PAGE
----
Hearing Voices: What do we need to know? (11 September, Newcastle)

11 September 2019 | 1-5.45PM | The Assembly Rooms | Newcastle upon Tyne

Hearing the Voice (Durham University) warmly invites you to join a public event which asks ‘Hearing Voices: What do we need to know?’.

The half-day symposium will take place at The Assembly Rooms in Newcastle upon Tyne on the 11 September (1-5.45PM) and will celebrate the launch of Understanding Voices ­ – a new website providing clear, comprehensive and balanced information about hearing voices – and explore visions for the future.

Developed over two years through extensive consultation and collaboration with voice-hearers, Understanding Voices reflects the current state of our collective knowledge and understanding of voice-hearing. But what do we not yet understand about voices? Which directions are we and should we be headed in? This event brings voice-hearers, their families and allies together with academics, activists and mental health professionals in order to explore future directions in voice-hearing research, advocacy, policy and clinical practice.

Conversations will be prompted by short presentations from people with diverse experiences and perspectives, both personal and professional:

  • Steph Allan (University of Glasgow) – Doctoral researcher with an interest in digital and participatory research in psychosis.
  • Dawn Edge (University of Manchester) – Researcher working on the interrelationship between mental and physical health and wellbeing.
  • Akiko Hart (Mind in Camden) – London Hearing Voices Project Manager, Committee Member of the English Hearing Voices Network and Chair of the International Society for Psychological and Social Approaches to Psychosis, UK.
  • James Kirkbride (University College London) – Psychiatric epidemiologist interested in social and environmental determinants of psychosis.
  • Colin King – Mental health survivor, practitioner, commissioner, trainer, teacher and researcher.
  • Sarah Parry (Manchester Metropolitan University) – Psychologist working with young people who hear voices.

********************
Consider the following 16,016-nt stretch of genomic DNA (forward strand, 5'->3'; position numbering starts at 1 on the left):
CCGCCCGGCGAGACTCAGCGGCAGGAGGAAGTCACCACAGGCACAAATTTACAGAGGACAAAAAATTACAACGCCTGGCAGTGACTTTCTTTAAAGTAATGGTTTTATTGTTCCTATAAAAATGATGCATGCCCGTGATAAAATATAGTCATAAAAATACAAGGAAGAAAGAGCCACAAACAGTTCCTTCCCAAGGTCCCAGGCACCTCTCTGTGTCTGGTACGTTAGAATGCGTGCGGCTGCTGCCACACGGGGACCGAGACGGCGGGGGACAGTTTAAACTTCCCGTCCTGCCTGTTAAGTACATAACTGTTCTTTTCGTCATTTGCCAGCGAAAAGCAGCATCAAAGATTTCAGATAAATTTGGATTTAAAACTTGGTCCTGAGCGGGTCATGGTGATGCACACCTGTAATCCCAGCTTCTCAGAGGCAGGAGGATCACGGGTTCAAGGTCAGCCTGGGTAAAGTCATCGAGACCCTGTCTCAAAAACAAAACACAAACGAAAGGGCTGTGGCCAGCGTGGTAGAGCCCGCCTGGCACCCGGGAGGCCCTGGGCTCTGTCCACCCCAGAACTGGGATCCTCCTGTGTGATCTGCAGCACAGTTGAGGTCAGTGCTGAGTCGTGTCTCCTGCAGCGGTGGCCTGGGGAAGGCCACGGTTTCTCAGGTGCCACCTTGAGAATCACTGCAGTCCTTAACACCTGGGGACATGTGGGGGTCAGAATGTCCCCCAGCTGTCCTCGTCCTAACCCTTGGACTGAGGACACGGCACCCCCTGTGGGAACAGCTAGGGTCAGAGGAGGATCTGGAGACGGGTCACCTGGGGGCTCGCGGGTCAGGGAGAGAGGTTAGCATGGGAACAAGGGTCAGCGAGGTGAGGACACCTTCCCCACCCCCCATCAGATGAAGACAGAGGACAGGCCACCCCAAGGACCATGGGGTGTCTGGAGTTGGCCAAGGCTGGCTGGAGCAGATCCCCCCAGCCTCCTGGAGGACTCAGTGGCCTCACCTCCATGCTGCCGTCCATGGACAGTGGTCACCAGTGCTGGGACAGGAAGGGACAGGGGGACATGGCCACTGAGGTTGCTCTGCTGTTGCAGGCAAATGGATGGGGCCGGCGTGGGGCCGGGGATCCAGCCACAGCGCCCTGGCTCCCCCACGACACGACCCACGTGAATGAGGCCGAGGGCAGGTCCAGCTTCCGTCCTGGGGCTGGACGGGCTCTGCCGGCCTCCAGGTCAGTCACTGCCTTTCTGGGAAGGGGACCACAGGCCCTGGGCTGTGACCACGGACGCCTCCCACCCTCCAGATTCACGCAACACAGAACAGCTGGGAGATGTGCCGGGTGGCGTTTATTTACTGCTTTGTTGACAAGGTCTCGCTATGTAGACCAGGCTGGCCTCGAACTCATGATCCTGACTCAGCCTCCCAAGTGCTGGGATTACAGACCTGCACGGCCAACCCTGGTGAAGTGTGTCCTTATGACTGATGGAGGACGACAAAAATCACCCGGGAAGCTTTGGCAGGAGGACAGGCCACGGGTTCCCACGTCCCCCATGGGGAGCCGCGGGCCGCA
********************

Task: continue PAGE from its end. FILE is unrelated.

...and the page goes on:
• Emmanuelle Peters (Kings College London) – Clinical academic psychologist working on voice-hearing in people with no need for psychiatric care.
  • Jason Poole (University of East London) – Set up and evaluated the UK’s first Hearing Voices Group at the Heathrow Immigrant Removal Centre
  • Elisabeth Svanholmer – Voice-hearer and mental health trainer.
  • Neil Thomas (Swinburne University of Technology) – Researcher specializing in hearing voices, psychosis and the therapeutic use of online, mobile and digital technology.
  • Rachel Waddingham – Voice-hearer, mental health trainer, researcher, and Chair of the Hearing Voices Network England.

There is no cost to attend, and a number of travel bursaries are available for peer support groups for people who hear voices and individuals with personal experience of voice-hearing. Please contact Rebecca Doggwiler for more information.

The symposium will be followed by a wine reception.

We hope you can join us for what promises to be a rich and stimulating event.

If you would like to attend, we kindly ask that you register through Eventbrite.


About Understanding Voices

Understanding Voices (UV) is a new website that will make it easier for people to find information about different approaches to voice-hearing and ways of supporting those who are struggling with the voices they hear. It is being produced by Hearing the Voice (Durham University) in close collaboration with voice-hearers, their families and allies, and mental health professionals.

The website will cover a wide variety of topics, ranging from what it is like to hear voices and what’s happening in the brain, through to the pros and cons of medication, cognitive behavioural therapy and peer support. It will present practical techniques for managing distressing voices, information for families and friends, and also shed light on the links between voice-hearing and inner speech, trauma, creativity and spiritual or religious experience.

The website will launch on 11 September 2019. You can find out more about the project here.

Response to ‘Aligning Computational Psychiatry to the Hearing Voices Movement’: Akiko Hart

Akiko Hart (HVN England) writes:

A recent paper by Powers, Bien & Corlett (2018) presents computational psychiatry (CP) in relation to hearing voices as a way of bridging the gap between critical and biological psychiatry, and ‘honoring the values and goals of those with lived experience of psychosis’.

I would like to caveat my response by stating that my knowledge and understanding of CP are regrettably limited and incomplete- but that I am immensely grateful for the clear presentation in Powers et al‘s work, which is demonstrably trying to share findings with a wider audience.